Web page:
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Right – you’re all set for your new exercise regime.

You’ve bought the trainers, joined a gym and printed out the workout you’re going to follow (or used an app – hey, you smart thing, you…)

Before you put yourself under that barbell, have you considered your pre workout nutrition?

If you want to work out to the best of your abilities, you need the fuel that will support those lifts. And that includes a decent pre workout plan of the foods, snacks and supplements that will help you.

There are gains to be had – noticeable gains, even. What you take before your session can make or break your performance in the gym and it can also help you pack on muscle. We’re suggesting to eat to fuel, and when people tell you to eat more in the name of health, who’s gonna argue with that?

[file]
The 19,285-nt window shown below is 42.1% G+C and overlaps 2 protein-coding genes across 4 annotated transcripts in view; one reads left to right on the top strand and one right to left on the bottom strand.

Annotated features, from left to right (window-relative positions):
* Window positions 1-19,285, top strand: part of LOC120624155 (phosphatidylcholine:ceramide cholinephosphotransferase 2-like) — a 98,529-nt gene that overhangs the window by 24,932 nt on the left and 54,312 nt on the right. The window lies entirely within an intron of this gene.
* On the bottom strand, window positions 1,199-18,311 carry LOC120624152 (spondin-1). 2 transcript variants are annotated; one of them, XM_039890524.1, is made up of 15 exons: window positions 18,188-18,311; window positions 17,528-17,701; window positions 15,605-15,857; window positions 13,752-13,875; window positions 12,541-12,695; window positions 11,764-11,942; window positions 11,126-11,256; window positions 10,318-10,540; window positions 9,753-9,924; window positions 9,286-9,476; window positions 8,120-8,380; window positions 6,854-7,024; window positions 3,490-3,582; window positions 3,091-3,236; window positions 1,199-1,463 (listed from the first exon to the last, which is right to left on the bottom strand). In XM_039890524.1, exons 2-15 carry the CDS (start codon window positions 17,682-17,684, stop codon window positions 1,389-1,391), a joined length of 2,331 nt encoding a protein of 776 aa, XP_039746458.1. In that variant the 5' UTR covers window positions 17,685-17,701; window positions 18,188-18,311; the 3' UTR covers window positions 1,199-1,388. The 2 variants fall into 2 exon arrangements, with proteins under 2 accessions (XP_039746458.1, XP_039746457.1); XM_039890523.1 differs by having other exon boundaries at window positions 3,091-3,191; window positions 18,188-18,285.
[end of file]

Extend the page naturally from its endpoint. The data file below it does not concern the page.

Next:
Often, gym goers and bodybuilders put too much emphasis on post workout nutrition. Sure, that’s important (and you can see our article on why it’s so crucial here) as exercise places the body under a large amount of stress and you want to make sure you repair and recover as fast as you can, but the pre-workout serves many vital purposes too.

When you enter the gym, you want to go in there energised, enthusiastic and ready to work hard. That’s three hundred times easier when you feel physically able.

There are some people who like to train fasted, which might work for them, but if you think of your body as a car then how do you picture that car running without decent fuel in it? If you’re running on empty, then the chances are you will feel sluggish, and you won’t perform as well as you could if you’d eaten properly or taken a shake beforehand.